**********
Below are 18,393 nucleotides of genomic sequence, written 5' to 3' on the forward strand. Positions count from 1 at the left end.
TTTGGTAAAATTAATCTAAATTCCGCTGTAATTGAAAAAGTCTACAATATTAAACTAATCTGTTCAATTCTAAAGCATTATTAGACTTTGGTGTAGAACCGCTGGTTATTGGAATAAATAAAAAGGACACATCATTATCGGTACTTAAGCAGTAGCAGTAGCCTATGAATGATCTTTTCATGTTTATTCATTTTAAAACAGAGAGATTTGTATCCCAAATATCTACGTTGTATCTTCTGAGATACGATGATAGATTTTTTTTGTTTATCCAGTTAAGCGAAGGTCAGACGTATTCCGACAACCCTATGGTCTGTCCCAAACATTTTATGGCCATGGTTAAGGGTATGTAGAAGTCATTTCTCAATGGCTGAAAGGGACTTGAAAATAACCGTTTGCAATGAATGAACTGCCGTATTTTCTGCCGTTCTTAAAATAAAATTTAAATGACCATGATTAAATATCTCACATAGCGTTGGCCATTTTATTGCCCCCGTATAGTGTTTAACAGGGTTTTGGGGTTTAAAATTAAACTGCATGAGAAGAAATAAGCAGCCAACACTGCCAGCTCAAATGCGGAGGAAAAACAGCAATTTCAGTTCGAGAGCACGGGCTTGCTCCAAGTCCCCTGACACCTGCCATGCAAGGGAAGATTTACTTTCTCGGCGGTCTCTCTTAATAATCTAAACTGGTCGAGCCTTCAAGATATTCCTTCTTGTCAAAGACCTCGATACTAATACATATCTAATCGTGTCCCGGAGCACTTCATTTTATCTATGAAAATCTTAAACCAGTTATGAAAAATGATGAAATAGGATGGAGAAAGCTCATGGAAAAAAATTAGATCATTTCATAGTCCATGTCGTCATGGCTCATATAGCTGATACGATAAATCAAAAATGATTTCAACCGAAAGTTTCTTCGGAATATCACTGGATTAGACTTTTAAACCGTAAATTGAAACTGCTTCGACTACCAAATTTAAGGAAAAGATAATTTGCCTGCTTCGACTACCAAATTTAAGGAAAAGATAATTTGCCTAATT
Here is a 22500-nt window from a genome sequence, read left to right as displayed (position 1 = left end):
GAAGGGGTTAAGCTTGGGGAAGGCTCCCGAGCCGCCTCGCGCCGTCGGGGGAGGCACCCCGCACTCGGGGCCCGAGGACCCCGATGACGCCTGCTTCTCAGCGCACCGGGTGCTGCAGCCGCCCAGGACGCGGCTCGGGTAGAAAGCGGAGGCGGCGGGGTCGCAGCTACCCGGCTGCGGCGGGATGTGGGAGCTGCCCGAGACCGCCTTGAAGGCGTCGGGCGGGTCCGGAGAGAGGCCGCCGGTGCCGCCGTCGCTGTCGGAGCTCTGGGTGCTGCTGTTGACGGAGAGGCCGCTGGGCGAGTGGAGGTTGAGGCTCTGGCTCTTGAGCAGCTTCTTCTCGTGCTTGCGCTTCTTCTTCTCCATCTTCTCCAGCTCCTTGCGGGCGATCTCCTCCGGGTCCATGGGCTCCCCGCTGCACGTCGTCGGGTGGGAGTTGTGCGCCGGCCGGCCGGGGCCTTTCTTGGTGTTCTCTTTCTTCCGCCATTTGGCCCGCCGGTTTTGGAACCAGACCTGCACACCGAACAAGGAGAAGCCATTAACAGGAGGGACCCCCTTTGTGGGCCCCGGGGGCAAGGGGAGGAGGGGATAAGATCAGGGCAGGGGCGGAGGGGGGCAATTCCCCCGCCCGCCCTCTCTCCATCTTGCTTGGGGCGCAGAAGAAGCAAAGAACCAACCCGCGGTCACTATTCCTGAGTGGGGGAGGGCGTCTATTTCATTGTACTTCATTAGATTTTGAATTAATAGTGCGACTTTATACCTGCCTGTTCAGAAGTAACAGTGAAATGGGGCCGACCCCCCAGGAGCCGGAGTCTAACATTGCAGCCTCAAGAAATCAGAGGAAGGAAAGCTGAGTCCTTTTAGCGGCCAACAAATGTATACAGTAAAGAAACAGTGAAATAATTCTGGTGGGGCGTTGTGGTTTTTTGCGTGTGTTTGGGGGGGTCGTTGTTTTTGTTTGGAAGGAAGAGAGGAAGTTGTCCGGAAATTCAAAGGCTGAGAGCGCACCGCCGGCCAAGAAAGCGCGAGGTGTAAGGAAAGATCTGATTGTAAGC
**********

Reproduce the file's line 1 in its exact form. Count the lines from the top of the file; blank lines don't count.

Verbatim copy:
Below are 18,393 nucleotides of genomic sequence, written 5' to 3' on the forward strand. Positions count from 1 at the left end.